I have alopecia areata. Well, technically I have alopecia universalis, since I lose my hair not only on my head, but my body as well. It’s patchy, not complete, so I do have random spots of hair on my head and on my body. For instance, I have half of one eyebrow and eyelashes on one eye (not the same eyes, fortunately.) I wear a wig most days of the week (date night plus all the work week days.) But wigs, even really good wigs like the one I’m getting tomorrow – human hair, professionally styled, $2,000 wigs – they’re itchy. They’re not terribly comfortable. Hats are pretty comfortable, and they offer me the chance to change things up without people looking at me too oddly. If you change your wig up – you have to be prepared to talk about your hair loss, which generally goes something like this:
Q: “Your hair is different. Longer than yesterday.”
A. “It’s not my real hair. But I don’t have cancer.”
The first or second thing out of my mouth is the big caveat: I don’t have cancer. I’m not sick. But, also with that, usually unsaid, I’m not well, either. Because if you’re well, your hair doesn’t fall out. But it’s not catching and I’m not going to die (well, all that inflammation from an autoimmune diseases will kill me, but slowly and over a long period of time.)
But hats, well, you can get away with a hat, particularly if you had very short hair as I did, prior, as most hats covered my hair anyway. You can change your hat every day if you like. And since it’s fall, coming on into winter, I have six months of no one looking twice at my hats, even indoors.
I decided to make some hats – I’m a decent seamstress, and a slow but capable knitter. And then I decided that since I liked the variety and fun of hats, maybe other women who also lost their hair (presumably to cancer, but not always) they might want some hats too. There are a lot of chemo hats project, but you generally look like you’re wearing a chemo cap. I want to make actual hats – some winter-hat style: beret, stocking cap, beanie, slouch, snood and newsboy. I also want to make some structured hats that are in style: fedora, cloche, wide brim (for summer and the tropics) and safari (with tails for sun protection.)
Two Hats Project
For every hat, Buff and head cover I make or buy, I will make or buy another to donate.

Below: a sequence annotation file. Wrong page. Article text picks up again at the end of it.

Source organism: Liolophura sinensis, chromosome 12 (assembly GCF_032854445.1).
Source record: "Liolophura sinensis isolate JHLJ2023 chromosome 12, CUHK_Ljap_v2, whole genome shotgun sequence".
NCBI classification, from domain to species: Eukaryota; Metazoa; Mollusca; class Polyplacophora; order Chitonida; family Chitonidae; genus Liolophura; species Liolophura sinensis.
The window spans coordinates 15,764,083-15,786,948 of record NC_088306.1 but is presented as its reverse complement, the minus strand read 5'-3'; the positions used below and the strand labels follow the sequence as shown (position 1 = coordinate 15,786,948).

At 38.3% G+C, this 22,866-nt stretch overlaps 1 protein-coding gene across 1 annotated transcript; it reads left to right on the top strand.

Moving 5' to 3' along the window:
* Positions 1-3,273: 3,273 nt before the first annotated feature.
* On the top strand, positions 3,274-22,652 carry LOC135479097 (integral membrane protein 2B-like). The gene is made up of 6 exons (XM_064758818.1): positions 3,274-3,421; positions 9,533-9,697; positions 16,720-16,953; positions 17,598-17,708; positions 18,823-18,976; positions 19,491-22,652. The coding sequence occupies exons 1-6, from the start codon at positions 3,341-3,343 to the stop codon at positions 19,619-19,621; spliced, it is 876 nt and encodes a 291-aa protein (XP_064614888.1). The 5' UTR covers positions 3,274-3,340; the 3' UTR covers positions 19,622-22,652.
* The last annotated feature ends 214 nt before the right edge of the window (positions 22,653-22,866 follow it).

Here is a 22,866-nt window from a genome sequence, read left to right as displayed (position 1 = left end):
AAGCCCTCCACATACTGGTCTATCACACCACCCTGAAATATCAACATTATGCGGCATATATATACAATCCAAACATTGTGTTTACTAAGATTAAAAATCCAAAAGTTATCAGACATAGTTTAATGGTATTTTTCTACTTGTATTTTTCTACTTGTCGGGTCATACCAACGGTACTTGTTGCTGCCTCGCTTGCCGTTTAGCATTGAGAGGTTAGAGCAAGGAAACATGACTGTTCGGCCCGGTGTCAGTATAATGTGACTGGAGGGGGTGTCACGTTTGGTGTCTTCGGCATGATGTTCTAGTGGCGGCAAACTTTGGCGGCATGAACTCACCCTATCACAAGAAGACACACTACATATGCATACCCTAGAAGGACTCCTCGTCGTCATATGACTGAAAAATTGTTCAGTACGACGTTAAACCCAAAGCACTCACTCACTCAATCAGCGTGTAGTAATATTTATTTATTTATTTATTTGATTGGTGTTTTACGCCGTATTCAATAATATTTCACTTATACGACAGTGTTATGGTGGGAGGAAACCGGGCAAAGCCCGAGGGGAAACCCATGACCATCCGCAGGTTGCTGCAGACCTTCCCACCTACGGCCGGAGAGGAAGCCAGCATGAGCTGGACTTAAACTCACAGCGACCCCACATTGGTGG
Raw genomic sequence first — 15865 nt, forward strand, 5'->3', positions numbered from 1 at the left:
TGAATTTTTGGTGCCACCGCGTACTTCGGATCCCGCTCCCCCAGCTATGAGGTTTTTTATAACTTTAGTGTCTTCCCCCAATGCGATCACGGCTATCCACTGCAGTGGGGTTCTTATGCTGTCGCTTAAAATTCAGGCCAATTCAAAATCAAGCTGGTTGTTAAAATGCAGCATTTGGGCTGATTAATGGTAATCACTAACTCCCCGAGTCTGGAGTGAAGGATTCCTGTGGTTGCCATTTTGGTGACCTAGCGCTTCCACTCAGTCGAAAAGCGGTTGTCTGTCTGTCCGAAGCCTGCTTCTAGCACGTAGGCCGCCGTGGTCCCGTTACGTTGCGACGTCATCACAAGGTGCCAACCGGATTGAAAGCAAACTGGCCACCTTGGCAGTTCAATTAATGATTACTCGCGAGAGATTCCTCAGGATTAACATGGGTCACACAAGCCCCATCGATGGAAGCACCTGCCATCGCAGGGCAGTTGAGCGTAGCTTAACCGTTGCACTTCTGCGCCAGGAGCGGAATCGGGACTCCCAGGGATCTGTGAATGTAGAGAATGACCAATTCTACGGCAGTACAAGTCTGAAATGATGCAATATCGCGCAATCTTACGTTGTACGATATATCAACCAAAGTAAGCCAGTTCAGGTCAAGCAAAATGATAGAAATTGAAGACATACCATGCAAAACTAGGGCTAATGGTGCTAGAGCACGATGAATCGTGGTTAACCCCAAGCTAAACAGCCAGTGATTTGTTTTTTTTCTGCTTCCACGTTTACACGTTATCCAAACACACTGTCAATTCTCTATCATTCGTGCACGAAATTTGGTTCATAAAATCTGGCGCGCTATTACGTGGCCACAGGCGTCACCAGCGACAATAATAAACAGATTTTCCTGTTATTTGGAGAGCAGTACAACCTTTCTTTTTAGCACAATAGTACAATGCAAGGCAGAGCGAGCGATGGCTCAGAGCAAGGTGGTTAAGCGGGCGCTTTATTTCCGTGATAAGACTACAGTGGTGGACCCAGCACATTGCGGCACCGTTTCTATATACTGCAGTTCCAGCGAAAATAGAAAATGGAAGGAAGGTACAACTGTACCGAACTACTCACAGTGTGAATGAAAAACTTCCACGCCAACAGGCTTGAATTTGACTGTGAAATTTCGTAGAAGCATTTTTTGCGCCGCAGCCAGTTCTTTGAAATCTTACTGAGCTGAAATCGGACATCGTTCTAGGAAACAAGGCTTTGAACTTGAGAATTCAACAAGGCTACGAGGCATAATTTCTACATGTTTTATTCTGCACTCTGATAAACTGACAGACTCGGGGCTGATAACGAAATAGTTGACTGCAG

This act of giving is my way of acknowledging my disease, helping someone else through theirs. A cancer patient will get their hair back long before I will, and unless their disease returns, they won’t ever wear a wig again. Mine will likely come out of remission several more times in my life.
I’m starting this week with the Two Hats Project by making berets, the classic chic hat, worn by both women (think Parisian chic) and men (think Green Beret, the Marines and Scottish Highlanders.) They’re fantastically fun to sew, they sew up in about ten minutes each and with a wider band as I make them, suitable for those that have lost all of their hair.
I have a beautiful family, we are sporty and fun and we take a lot of trips. We’re never sad, no one ever cries, yells or gets snappy. And all of this is utter b*llshit. Because, like you, we are a perfectly normal family. I probably yell as much as most other moms (probably more than you) and I am short with my kids when I am interrupted, tired, doing something else or taking care of the dog. Which is, I figure, about 97% of the time.
But if you look at my Facebook feed, what you’ll see is a happy family. A family that takes adventures, goes on rides, plays hockey, dances, and has fun. We’re all kinda cute, so we have that poster family look.
Here’s what you can’t see: my hair, which looks perfectly coiffed, is entirely fake. I wear a wig most days because I have an autoimmune disease (two, actually) that makes my hair fall out. My kids’ clothing has stains, which you can’t see from camera distance. I probably haven’t showered today. It took seven tries to get that Christmas card photo I posted last year, and I still had to photoshop out some branches in front of my son’s face on the only version where he was smiling. The dog had to be harassed, cajoled and finally held in position. He looked only when the autotimer beeped.
No one wanted to wear the matching sweaters, and hubby changed 10 seconds after we were done. We love the sweaters, just not all together at one time.
But here’s what you also see: we have fun. When the camera isn’t looking, we’re stopping on a trail by the river to “marvel at the splendor of Michigan”. This statement alone has become a joke in our family, when our daughter, on hours-long rides on the back of her father’s tandem road bike says “I’m bored, dad, what do I do?” and he says “Marvel at the splendor of Michigan.” So we say it every time they whine in the car “I’m bored!” or “I want to go home!” When the camera isn’t looking, we take our kids to breweries and they have root beer and mac n’ cheese, we have flights of craft beer and everyone is happy.